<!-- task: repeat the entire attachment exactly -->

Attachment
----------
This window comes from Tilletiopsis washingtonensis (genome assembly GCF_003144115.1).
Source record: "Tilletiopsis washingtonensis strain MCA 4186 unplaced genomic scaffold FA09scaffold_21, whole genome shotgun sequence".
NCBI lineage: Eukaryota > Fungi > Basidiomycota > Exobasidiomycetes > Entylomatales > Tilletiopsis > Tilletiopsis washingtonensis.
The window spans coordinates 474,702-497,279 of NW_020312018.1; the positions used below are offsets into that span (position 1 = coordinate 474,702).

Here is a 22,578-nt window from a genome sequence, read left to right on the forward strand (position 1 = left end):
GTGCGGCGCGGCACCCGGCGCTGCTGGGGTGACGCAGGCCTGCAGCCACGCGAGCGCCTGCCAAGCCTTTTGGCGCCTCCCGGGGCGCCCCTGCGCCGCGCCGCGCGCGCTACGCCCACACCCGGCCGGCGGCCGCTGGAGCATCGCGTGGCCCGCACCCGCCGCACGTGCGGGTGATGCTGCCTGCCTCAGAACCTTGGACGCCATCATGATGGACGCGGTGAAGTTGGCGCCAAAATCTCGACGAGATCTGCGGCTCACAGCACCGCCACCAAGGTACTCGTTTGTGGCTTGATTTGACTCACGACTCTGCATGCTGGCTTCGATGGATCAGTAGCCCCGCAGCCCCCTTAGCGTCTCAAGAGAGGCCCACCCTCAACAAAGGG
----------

This window comes from Tilletiopsis washingtonensis (genome assembly GCF_003144115.1).
Source record: "Tilletiopsis washingtonensis strain MCA 4186 unplaced genomic scaffold FA09scaffold_21, whole genome shotgun sequence".
NCBI lineage: Eukaryota > Fungi > Basidiomycota > Exobasidiomycetes > Entylomatales > Tilletiopsis > Tilletiopsis washingtonensis.
The window spans coordinates 474,702-497,279 of NW_020312018.1; the positions used below are offsets into that span (position 1 = coordinate 474,702).

Here is a 22,578-nt window from a genome sequence, read left to right on the forward strand (position 1 = left end):
GTGCGGCGCGGCACCCGGCGCTGCTGGGGTGACGCAGGCCTGCAGCCACGCGAGCGCCTGCCAAGCCTTTTGGCGCCTCCCGGGGCGCCCCTGCGCCGCGCCGCGCGCGCTACGCCCACACCCGGCCGGCGGCCGCTGGAGCATCGCGTGGCCCGCACCCGCCGCACGTGCGGGTGATGCTGCCTGCCTCAGAACCTTGGACGCCATCATGATGGACGCGGTGAAGTTGGCGCCAAAATCTCGACGAGATCTGCGGCTCACAGCACCGCCACCAAGGTACTCGTTTGTGGCTTGATTTGACTCACGACTCTGCATGCTGGCTTCGATGGATCAGTAGCCCCGCAGCCCCCTTAGCGTCTCAAGAGAGGCCCACCCTCAACAAAGGG